“I want to get past the conversation that merely repeats that we need more diverse representation in comics,” says Cyborg and Shaft writer David F. Walker at the start of the panel titled ‘Representation in Comics.’ Eariler in the day, I spoke to Walker about this ongoing conversation in the comics industry and we shared a mutual dissatisfaction with the stagnation that the discussion has recently seen as ideas about how both comic creators and readers can further this ideology have failed to take tangible form. Along with people of color writers, Gary Phillips (Angeltown), Ibrahim Moustafa (artist on High Crimes) and white women writers Jen Van Meter (Hopeless Savages and Felicia Hardy: aka Black Cat) and Kelly Sue DeConnick (Bitch Planet, Captain Marvel, and Pretty Deadly), Walker explored why greater representation needed to be thought of as more than a marketing buzzword employed by some comic publishers. Responding to Walker’s question about why greater representation in comics was vital to them, Moustafa stated that growing up with his mother and sisters as well as a person of Middle Eastern descent he noticed the lack of both gender and racial representation in comics. Meter gave her take, saying that this lack of representation can often be attributed to the popular assumption from publishers that “non-centrist traits are a speedbump for readers’ accessibility.” The panelists all agreed that this assumption holds that there is a default human being whose perspective is most easily digestible by a comic audience, Meter saying that such an attitude “poses everyone else [who does not fit that default (aka white male heterosexual cisgendered people) as ‘the other.’
As to how they try to do their part on increasing representation in comics beyond being minority writers themselves, the panelists offered a few examples as to how they’ve done this in past work. Walker spoke about coming on board for Cyborg with the idea to highlight Victor Stone’s pre-Cyborg genius intellect, a canonical trait of the character often ignored by other writers. By highlighting Stone’s genius, Walker wanted to add further dimension to a character that’s come to be known mostly as a brawler. Talking about her work on Bitch Planet, a comic starring several black women, Deconnick stated that she never wanted to co-opt the black experience. Deconnick then went on to talk about how her characters in Bitch Planet are not meant to be taken as a monolith for the black experience, but should instead be viewed as individuals with their own wants, fears, and shortcomings. “We’re not writing writing a tick box, we’re writing a character,” she added. In regards to how he tackles representation, Gary Phillips stated that he “writes the world he knows, or the world he wants to know.” Talking about a recent gig drawing for FXX’s Major Lazer television show, Moustafa described receiving visual reference materials for some crowd scenes, which prominently featured mostly white people even though the comic takes place in Jamaica, a country with a majority black population. In instances such as those, Moustafa says, he works to diversify the bodies drawn in his projects, subverting tropes by ensuring the first character death in High Crimes was a white male.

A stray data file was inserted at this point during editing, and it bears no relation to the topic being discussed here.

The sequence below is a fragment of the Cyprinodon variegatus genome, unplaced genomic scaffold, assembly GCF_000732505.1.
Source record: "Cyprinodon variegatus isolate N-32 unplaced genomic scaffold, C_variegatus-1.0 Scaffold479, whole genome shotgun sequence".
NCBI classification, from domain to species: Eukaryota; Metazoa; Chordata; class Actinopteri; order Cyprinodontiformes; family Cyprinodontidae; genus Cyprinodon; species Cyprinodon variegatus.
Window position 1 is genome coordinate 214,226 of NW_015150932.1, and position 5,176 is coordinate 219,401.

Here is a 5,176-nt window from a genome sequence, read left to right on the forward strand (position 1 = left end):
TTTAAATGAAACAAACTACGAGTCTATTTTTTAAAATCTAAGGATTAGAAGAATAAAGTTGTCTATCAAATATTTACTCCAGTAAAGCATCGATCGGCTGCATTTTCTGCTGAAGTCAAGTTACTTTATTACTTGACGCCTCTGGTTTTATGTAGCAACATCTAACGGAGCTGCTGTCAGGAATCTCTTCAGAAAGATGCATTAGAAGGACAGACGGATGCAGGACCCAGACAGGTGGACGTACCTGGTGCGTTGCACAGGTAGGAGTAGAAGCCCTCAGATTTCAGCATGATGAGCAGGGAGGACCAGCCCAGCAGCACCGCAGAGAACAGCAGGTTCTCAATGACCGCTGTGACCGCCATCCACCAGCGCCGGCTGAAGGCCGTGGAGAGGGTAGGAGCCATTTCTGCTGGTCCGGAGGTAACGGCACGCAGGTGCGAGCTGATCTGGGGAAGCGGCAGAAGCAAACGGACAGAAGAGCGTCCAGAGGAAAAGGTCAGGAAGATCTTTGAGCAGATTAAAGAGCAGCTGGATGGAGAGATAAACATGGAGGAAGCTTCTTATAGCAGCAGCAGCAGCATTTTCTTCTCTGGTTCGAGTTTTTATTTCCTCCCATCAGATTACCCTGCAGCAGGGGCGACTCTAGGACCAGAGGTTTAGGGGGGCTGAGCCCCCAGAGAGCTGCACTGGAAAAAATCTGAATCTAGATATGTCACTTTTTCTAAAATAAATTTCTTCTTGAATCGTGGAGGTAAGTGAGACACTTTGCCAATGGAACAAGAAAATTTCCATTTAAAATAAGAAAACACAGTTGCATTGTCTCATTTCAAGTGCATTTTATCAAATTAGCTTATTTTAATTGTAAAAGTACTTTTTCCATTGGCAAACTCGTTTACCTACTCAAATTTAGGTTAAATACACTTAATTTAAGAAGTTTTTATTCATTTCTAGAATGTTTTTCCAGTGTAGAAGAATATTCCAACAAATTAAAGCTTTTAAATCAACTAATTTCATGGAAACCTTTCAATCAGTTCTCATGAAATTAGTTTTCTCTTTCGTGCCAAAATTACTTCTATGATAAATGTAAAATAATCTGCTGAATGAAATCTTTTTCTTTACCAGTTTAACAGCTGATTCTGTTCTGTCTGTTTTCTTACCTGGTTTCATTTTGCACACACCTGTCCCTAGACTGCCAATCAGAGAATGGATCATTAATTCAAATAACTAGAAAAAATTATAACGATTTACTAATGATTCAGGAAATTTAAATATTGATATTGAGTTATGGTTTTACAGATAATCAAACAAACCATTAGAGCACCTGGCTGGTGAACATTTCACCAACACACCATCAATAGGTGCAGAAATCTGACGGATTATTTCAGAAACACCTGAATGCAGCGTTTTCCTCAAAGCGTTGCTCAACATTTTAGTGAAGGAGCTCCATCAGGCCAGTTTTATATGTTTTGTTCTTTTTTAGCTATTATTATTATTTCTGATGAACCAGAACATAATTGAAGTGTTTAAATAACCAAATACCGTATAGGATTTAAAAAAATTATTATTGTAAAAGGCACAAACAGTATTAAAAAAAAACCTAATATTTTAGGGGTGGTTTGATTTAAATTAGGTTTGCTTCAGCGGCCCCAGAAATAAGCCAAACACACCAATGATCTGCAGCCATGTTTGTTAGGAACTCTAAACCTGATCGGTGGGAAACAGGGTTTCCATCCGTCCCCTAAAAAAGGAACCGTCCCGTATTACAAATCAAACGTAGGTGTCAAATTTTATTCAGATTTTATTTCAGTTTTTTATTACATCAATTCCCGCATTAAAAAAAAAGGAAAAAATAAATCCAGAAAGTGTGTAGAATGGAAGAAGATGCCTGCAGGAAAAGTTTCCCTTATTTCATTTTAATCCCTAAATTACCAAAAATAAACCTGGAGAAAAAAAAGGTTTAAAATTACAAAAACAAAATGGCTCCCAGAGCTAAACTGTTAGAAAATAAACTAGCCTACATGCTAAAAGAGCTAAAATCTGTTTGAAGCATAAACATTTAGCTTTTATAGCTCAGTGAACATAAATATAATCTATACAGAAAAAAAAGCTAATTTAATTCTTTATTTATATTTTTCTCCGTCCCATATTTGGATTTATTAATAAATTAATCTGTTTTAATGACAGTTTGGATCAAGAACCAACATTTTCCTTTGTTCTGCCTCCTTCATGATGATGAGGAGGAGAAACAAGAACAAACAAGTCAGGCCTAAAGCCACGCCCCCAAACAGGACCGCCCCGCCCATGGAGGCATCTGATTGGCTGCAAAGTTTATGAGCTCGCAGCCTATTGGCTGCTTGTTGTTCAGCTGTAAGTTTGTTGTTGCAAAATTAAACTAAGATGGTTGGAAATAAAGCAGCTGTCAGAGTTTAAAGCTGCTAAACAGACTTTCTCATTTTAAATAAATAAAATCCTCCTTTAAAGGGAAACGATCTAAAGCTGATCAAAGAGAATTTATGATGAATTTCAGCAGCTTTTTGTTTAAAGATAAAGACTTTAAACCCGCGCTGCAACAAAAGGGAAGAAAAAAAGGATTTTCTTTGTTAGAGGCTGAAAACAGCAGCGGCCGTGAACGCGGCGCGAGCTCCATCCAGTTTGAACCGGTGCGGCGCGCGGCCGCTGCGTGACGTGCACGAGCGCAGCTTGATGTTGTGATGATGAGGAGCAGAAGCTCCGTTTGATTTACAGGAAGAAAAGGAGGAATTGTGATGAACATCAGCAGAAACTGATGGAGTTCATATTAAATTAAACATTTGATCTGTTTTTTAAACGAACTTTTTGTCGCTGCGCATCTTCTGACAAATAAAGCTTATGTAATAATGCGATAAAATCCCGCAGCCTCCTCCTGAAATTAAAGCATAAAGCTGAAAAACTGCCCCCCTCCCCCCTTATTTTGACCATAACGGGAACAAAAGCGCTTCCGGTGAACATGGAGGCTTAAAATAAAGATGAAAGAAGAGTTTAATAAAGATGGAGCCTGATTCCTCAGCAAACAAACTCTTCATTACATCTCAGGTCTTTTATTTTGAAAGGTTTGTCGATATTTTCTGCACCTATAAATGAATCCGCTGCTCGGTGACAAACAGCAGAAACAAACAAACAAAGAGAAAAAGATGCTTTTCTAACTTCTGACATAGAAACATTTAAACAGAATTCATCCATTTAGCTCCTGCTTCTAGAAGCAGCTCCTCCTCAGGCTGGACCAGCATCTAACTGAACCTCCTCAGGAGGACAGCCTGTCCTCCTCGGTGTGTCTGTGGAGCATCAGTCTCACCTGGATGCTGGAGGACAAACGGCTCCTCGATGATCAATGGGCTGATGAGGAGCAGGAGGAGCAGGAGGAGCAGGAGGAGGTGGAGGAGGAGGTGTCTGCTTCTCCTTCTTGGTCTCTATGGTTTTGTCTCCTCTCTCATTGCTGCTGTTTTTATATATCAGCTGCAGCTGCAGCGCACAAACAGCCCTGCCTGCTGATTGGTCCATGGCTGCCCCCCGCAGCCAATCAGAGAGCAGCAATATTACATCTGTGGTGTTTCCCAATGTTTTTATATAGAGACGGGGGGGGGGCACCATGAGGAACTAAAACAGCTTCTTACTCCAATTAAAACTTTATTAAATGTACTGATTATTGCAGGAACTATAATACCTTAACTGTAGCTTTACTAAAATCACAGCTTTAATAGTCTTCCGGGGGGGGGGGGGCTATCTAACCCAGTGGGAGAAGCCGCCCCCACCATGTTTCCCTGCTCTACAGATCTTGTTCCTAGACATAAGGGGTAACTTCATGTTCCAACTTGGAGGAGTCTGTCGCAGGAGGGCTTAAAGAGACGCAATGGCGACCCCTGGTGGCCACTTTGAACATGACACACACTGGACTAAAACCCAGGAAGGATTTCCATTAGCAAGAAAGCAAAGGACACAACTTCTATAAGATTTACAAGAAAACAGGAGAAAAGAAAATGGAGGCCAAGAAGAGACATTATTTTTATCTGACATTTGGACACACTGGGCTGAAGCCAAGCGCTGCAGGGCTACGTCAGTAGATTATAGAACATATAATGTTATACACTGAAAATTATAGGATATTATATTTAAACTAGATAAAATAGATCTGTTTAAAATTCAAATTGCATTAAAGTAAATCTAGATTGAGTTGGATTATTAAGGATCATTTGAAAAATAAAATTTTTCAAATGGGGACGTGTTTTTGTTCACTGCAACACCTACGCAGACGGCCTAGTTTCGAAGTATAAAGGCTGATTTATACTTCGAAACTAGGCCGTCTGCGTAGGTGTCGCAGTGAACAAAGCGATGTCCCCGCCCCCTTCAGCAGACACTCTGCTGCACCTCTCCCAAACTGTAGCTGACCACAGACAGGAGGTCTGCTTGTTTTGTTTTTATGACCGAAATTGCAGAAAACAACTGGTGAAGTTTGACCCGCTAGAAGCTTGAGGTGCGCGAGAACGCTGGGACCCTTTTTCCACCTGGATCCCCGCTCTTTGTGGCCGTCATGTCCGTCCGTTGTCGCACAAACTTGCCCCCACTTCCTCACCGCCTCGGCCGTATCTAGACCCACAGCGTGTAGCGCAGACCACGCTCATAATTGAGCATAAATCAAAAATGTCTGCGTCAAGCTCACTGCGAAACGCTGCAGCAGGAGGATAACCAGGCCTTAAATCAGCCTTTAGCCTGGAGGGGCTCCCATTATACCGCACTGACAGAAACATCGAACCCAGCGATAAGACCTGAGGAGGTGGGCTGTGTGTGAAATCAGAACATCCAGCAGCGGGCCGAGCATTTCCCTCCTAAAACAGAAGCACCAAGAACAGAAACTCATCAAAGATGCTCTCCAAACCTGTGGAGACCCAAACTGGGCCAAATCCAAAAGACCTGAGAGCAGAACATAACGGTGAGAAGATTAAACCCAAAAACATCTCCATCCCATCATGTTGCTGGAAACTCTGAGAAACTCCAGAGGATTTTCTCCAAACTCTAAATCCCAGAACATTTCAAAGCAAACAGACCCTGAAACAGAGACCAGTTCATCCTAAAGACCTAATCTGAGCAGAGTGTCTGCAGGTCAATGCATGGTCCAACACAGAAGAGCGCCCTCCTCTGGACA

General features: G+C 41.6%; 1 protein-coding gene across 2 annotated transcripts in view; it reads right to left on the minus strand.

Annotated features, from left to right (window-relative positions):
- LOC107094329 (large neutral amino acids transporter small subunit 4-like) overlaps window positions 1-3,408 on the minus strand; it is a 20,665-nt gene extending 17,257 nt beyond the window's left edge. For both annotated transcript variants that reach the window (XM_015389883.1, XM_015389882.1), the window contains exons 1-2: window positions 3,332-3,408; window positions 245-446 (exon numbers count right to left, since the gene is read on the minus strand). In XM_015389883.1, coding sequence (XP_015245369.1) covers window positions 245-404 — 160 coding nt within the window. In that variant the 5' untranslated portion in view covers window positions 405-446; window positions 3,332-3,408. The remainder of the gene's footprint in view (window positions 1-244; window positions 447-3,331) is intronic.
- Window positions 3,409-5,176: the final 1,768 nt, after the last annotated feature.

As the panel came to a close, I asked them what they would recommend comic readers do in order to further representation in comics. Beyond the typical ‘buy comics from diverse writers,’ Deconnick said right away that fans need to buy merchandise, citing sales as the main thing that would motivate corporations that diverse representation was something comic fans wanted. Secondly, the panelists recommended that comic readers become comic pushers, recommending comics to friends or taking them to a comic store. They also recommend preordering books in order to show publishers that you want comics written by diverse creators, and about diverse characters, and said it’s vital that readers let their retailers know when they like a comic so that the retailers can then recommend the comic to others with similar tastes. Lastly, they recommend walking friends through digital comics platforms like Comixology, stating that such platforms may appear inaccessible to those unfamiliar with them.
When the panel ended, it was apparent that the writers could talk more about the subject for quite a while. With diverse comics constantly at danger of cancellation, it’s imperative that readers work towards doing what we can to ensure that comics continue to develop a space that’s welcoming to readers and creators of all backgrounds.